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Buying at auction - the legal facts

PUBLISHED: 10:12 12 October 2018 | UPDATED: 10:12 12 October 2018

Pic: www.gettyimages.co.uk

Pic: www.gettyimages.co.uk

As everyone will probably know, when the hammer falls at an auction, you have successfully bought what you bid for. It’s yours. If it’s a car or a piece of furniture, you have probably had a good look over it first, noticed any defects and taken these into account before bidding. But what if it’s a property? Ian Taylor, from Spire solicitors, discusses.

Ian Taylor, Spire solicitors. Pic: Rob Ward Photography for www.spiresolicitors.co.ukIan Taylor, Spire solicitors. Pic: Rob Ward Photography for www.spiresolicitors.co.uk

The principle is exactly the same - you should be fully aware of all the potential pitfalls and any defects well before attending the auction, even more so since, although not always the case, properties are sometimes in an auction because they are difficult to sell or to value on the open market.

The seller’s “Auction Pack” should include all the paperwork normally involved in buying a house or land, including the title and property information forms. These form part of the binding contract and should be inspected by your solicitor before the auction takes place, any defects identified and advice sought. The pack should include searches and the contract will provide that you reimburse the seller on completion for the cost of those searches.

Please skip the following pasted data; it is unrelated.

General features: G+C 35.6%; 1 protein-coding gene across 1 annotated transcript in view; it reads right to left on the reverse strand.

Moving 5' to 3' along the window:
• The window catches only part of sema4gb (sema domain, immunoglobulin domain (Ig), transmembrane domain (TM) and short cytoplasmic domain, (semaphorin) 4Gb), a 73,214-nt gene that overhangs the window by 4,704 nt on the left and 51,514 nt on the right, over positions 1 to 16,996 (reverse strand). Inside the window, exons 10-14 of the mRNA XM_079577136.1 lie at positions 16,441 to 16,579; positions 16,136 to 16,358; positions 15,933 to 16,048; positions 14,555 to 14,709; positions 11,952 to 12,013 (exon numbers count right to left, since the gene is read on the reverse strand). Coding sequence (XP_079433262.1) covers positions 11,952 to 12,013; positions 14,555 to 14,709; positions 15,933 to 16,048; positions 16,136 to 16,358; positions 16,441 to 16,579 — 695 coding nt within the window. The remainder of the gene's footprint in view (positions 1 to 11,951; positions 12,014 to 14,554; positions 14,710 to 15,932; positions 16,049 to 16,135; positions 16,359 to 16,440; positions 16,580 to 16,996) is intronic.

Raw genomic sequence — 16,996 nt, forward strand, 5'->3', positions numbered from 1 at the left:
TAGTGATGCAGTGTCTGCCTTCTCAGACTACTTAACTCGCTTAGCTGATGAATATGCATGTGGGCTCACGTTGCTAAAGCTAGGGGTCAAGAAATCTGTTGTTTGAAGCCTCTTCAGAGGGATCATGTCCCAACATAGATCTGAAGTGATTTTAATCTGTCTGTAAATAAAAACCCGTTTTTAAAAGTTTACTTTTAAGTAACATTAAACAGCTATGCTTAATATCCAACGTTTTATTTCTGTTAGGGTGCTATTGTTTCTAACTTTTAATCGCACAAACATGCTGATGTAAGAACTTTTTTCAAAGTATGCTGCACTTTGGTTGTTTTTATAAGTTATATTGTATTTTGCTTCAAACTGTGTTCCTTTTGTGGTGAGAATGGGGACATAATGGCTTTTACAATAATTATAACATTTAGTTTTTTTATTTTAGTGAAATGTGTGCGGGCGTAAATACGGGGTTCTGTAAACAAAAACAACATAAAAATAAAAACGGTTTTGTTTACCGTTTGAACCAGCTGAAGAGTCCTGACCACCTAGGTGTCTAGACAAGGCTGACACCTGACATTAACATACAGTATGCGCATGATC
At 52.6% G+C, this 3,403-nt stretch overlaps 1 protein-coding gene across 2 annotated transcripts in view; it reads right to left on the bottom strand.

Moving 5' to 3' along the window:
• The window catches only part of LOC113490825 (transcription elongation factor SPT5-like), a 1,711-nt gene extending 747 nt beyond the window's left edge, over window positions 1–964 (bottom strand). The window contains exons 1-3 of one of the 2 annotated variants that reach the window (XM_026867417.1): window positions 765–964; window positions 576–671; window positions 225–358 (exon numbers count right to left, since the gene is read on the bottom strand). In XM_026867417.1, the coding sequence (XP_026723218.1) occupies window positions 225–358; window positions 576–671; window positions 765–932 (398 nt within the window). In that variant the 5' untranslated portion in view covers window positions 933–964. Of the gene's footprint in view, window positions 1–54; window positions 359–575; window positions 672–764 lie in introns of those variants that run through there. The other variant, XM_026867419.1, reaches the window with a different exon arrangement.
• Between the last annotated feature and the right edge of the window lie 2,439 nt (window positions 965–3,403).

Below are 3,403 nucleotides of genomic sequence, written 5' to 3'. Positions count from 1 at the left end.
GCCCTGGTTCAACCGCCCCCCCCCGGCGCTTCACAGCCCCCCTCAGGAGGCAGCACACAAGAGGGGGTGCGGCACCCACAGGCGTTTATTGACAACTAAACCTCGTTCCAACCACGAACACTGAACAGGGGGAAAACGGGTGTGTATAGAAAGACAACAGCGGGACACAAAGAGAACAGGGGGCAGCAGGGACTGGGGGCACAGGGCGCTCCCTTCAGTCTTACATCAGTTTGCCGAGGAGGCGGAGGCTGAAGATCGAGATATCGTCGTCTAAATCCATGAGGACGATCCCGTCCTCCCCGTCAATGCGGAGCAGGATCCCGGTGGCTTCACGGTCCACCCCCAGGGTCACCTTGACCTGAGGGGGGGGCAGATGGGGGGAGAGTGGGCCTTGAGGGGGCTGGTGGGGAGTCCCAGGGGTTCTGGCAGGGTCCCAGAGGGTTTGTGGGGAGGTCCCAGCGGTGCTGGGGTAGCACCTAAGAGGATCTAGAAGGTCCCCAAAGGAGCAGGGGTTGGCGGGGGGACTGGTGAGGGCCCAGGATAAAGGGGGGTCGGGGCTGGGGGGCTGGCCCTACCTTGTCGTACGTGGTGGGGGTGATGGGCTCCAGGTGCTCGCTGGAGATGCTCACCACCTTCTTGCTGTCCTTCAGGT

Once the hammer falls, the contract is complete and you must pay a 10 per cent deposit to the auctioneer and any buyer’s premium or other fees. The purchase must be completed on a fixed date, normally 28 days from the date of the auction. You 
must therefore ensure that you have all necessary finance available, in addition to the deposit.

After the auction, you have no right to ask the seller for any more information. If you have not had the Auction Pack inspected by your solicitor before the auction, you may find important things are either missing or incomplete, such that you might not have bought the property if you had been aware. At worst, you may not be able to get a mortgage for the purchase if the solicitor cannot give the lender a clear certificate of title. In the same way, you have no comeback on the seller for defects in a building which might have been discovered by a surveyor.

If you cannot complete your purchase, the seller is entitled to give you 14 days’ notice to complete. During that time you must pay the seller interest on the balance of the purchase money until completion takes place. If completion does not take place, you will forfeit the deposit paid at auction and any costs incurred.

Whether it is your first home or you are a seasoned property investor, never buy property at auction without a solicitor’s advice beforehand. If something looks too good to be true, it probably is - buyer beware!

If you would like to discuss any points in this article further, please contact Spire Solicitors LLP on 01603 677077 for all your legal needs.

Spire Solicitors has sponsored this column.

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Caroline Culot

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I am the property editor in charge of delivering some exciting and informative content within Archant’s varied titles. We have 16-17 pages of stories, features and columns in the EDP Property supplement out every Friday free in your EDP so please don’t miss it.

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